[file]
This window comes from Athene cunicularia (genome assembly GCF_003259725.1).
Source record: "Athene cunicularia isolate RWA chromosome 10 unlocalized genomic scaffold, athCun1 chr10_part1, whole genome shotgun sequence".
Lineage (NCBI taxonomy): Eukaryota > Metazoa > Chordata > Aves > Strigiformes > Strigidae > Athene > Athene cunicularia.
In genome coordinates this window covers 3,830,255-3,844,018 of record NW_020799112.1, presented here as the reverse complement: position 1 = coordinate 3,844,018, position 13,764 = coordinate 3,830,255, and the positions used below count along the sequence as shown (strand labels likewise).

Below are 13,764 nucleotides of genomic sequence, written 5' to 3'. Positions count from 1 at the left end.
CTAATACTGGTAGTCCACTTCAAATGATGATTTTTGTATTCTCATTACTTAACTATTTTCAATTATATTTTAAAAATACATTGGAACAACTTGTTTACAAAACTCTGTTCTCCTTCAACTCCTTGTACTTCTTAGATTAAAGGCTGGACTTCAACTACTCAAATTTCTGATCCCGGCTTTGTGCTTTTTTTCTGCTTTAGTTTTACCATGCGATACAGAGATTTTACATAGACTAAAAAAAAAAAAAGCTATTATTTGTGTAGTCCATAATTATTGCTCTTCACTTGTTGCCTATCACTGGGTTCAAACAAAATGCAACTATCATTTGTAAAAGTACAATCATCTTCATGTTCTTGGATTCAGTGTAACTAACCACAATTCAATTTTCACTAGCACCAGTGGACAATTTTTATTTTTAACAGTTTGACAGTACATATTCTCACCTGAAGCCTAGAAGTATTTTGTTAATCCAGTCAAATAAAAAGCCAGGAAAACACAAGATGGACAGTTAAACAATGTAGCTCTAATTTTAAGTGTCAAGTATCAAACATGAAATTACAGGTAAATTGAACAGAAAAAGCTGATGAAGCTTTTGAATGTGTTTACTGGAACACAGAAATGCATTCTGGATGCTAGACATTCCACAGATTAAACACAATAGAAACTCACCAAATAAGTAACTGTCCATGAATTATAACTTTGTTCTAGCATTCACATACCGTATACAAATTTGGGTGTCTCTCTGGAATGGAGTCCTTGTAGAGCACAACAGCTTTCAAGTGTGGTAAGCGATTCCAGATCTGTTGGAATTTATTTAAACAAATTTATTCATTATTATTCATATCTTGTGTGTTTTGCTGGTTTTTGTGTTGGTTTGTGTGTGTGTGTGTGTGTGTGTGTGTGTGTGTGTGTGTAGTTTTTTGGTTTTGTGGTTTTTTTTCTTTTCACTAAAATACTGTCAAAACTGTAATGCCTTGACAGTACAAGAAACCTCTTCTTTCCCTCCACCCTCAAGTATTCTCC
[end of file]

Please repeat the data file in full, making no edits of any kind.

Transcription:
This window comes from Athene cunicularia (genome assembly GCF_003259725.1).
Source record: "Athene cunicularia isolate RWA chromosome 10 unlocalized genomic scaffold, athCun1 chr10_part1, whole genome shotgun sequence".
Lineage (NCBI taxonomy): Eukaryota > Metazoa > Chordata > Aves > Strigiformes > Strigidae > Athene > Athene cunicularia.
In genome coordinates this window covers 3,830,255-3,844,018 of record NW_020799112.1, presented here as the reverse complement: position 1 = coordinate 3,844,018, position 13,764 = coordinate 3,830,255, and the positions used below count along the sequence as shown (strand labels likewise).

Below are 13,764 nucleotides of genomic sequence, written 5' to 3'. Positions count from 1 at the left end.
CTAATACTGGTAGTCCACTTCAAATGATGATTTTTGTATTCTCATTACTTAACTATTTTCAATTATATTTTAAAAATACATTGGAACAACTTGTTTACAAAACTCTGTTCTCCTTCAACTCCTTGTACTTCTTAGATTAAAGGCTGGACTTCAACTACTCAAATTTCTGATCCCGGCTTTGTGCTTTTTTTCTGCTTTAGTTTTACCATGCGATACAGAGATTTTACATAGACTAAAAAAAAAAAAAGCTATTATTTGTGTAGTCCATAATTATTGCTCTTCACTTGTTGCCTATCACTGGGTTCAAACAAAATGCAACTATCATTTGTAAAAGTACAATCATCTTCATGTTCTTGGATTCAGTGTAACTAACCACAATTCAATTTTCACTAGCACCAGTGGACAATTTTTATTTTTAACAGTTTGACAGTACATATTCTCACCTGAAGCCTAGAAGTATTTTGTTAATCCAGTCAAATAAAAAGCCAGGAAAACACAAGATGGACAGTTAAACAATGTAGCTCTAATTTTAAGTGTCAAGTATCAAACATGAAATTACAGGTAAATTGAACAGAAAAAGCTGATGAAGCTTTTGAATGTGTTTACTGGAACACAGAAATGCATTCTGGATGCTAGACATTCCACAGATTAAACACAATAGAAACTCACCAAATAAGTAACTGTCCATGAATTATAACTTTGTTCTAGCATTCACATACCGTATACAAATTTGGGTGTCTCTCTGGAATGGAGTCCTTGTAGAGCACAACAGCTTTCAAGTGTGGTAAGCGATTCCAGATCTGTTGGAATTTATTTAAACAAATTTATTCATTATTATTCATATCTTGTGTGTTTTGCTGGTTTTTGTGTTGGTTTGTGTGTGTGTGTGTGTGTGTGTGTGTGTGTGTGTGTGTAGTTTTTTGGTTTTGTGGTTTTTTTTCTTTTCACTAAAATACTGTCAAAACTGTAATGCCTTGACAGTACAAGAAACCTCTTCTTTCCCTCCACCCTCAAGTATTCTCC